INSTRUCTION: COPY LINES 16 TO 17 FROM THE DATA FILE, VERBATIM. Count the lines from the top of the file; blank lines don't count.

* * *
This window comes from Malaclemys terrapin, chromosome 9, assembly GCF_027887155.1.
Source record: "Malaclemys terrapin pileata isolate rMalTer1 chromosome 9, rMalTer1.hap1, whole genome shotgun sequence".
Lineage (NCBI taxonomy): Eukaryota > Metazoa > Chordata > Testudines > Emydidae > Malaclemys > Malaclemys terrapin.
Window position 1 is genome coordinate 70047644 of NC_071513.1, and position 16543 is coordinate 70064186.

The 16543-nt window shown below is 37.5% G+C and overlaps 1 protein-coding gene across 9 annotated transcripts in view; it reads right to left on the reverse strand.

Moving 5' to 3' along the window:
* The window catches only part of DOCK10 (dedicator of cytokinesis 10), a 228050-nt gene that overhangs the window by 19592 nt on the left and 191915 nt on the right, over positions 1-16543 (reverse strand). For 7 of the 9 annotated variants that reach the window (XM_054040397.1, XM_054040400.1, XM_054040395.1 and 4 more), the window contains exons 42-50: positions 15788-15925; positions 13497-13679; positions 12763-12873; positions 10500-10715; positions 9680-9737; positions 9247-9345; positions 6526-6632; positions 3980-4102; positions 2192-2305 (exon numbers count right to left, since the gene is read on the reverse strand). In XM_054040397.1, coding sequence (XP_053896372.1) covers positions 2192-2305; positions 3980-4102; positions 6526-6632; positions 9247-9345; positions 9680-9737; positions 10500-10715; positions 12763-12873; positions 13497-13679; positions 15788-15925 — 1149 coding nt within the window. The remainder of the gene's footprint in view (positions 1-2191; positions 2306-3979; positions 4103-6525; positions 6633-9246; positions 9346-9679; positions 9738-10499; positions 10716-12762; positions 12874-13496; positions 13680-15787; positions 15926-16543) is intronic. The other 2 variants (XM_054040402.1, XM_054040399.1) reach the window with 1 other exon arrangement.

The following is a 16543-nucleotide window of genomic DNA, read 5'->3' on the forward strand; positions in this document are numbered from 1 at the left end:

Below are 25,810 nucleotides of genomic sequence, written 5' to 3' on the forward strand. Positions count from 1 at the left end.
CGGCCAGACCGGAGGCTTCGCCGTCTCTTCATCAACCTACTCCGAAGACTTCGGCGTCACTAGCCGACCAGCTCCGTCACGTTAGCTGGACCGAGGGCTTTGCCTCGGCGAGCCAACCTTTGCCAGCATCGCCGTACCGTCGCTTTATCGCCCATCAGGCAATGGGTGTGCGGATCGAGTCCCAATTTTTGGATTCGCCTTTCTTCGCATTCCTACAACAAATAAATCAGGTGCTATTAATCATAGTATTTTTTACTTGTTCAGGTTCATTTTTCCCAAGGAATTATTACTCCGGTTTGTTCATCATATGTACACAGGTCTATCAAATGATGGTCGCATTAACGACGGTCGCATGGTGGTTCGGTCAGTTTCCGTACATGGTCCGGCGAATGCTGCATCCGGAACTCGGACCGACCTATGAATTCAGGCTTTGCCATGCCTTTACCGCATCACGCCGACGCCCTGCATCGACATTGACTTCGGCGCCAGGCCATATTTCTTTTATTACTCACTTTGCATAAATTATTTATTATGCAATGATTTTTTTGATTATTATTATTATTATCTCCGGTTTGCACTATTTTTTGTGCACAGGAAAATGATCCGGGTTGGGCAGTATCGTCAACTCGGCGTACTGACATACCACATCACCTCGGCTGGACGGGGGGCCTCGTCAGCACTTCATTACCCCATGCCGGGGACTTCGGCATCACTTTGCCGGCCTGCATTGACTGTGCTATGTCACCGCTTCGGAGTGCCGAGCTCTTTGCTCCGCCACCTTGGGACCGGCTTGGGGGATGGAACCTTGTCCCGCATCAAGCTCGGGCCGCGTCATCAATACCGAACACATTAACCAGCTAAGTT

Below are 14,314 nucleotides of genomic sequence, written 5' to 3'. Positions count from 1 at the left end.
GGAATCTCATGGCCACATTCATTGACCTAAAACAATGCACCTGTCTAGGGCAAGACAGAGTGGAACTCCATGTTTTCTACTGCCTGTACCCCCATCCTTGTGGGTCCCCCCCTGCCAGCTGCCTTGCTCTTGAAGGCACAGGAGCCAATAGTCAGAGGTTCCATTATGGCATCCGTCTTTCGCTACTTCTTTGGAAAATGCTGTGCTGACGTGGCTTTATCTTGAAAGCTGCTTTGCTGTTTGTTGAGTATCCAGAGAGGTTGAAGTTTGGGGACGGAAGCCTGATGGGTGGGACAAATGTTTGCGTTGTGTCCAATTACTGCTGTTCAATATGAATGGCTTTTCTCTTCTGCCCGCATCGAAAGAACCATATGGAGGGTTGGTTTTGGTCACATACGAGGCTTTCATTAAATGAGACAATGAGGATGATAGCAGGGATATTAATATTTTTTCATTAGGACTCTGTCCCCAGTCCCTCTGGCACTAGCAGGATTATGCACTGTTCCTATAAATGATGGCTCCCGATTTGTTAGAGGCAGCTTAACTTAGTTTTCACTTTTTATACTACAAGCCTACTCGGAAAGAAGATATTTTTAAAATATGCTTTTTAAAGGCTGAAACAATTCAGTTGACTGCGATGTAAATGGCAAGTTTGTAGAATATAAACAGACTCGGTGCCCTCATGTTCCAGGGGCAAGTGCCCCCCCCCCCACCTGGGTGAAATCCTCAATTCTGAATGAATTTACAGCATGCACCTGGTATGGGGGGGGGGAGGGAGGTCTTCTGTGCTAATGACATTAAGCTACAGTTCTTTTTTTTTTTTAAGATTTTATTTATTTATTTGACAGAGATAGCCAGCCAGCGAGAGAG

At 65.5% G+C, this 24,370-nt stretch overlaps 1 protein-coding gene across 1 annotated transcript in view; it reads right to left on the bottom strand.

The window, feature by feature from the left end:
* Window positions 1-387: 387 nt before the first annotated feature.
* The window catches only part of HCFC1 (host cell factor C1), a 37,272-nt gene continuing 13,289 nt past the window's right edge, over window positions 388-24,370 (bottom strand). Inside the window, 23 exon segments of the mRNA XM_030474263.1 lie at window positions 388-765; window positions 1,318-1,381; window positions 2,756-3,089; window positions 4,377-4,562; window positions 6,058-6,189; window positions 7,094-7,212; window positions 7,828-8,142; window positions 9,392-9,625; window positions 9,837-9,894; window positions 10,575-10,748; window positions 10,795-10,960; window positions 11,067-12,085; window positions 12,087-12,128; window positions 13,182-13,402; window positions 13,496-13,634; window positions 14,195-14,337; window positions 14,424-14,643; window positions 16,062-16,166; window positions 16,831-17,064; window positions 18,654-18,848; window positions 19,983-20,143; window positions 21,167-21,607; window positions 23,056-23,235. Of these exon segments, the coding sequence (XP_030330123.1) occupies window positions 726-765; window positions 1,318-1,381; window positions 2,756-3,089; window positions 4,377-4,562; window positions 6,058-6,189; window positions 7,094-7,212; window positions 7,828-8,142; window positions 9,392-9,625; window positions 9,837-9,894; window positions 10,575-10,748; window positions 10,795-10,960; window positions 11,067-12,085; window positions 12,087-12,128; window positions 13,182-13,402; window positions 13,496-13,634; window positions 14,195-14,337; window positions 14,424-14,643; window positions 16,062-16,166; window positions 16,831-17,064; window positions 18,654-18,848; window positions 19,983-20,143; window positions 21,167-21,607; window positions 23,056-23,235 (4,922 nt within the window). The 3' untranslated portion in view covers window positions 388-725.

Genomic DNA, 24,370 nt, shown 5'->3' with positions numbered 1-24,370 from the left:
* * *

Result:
* The window catches only part of HCFC1 (host cell factor C1), a 37,272-nt gene continuing 13,289 nt past the window's right edge, over window positions 388-24,370 (bottom strand). Inside the window, 23 exon segments of the mRNA XM_030474263.1 lie at window positions 388-765; window positions 1,318-1,381; window positions 2,756-3,089; window positions 4,377-4,562; window positions 6,058-6,189; window positions 7,094-7,212; window positions 7,828-8,142; window positions 9,392-9,625; window positions 9,837-9,894; window positions 10,575-10,748; window positions 10,795-10,960; window positions 11,067-12,085; window positions 12,087-12,128; window positions 13,182-13,402; window positions 13,496-13,634; window positions 14,195-14,337; window positions 14,424-14,643; window positions 16,062-16,166; window positions 16,831-17,064; window positions 18,654-18,848; window positions 19,983-20,143; window positions 21,167-21,607; window positions 23,056-23,235. Of these exon segments, the coding sequence (XP_030330123.1) occupies window positions 726-765; window positions 1,318-1,381; window positions 2,756-3,089; window positions 4,377-4,562; window positions 6,058-6,189; window positions 7,094-7,212; window positions 7,828-8,142; window positions 9,392-9,625; window positions 9,837-9,894; window positions 10,575-10,748; window positions 10,795-10,960; window positions 11,067-12,085; window positions 12,087-12,128; window positions 13,182-13,402; window positions 13,496-13,634; window positions 14,195-14,337; window positions 14,424-14,643; window positions 16,062-16,166; window positions 16,831-17,064; window positions 18,654-18,848; window positions 19,983-20,143; window positions 21,167-21,607; window positions 23,056-23,235 (4,922 nt within the window). The 3' untranslated portion in view covers window positions 388-725.

Genomic DNA, 24,370 nt, shown 5'->3' with positions numbered 1-24,370 from the left: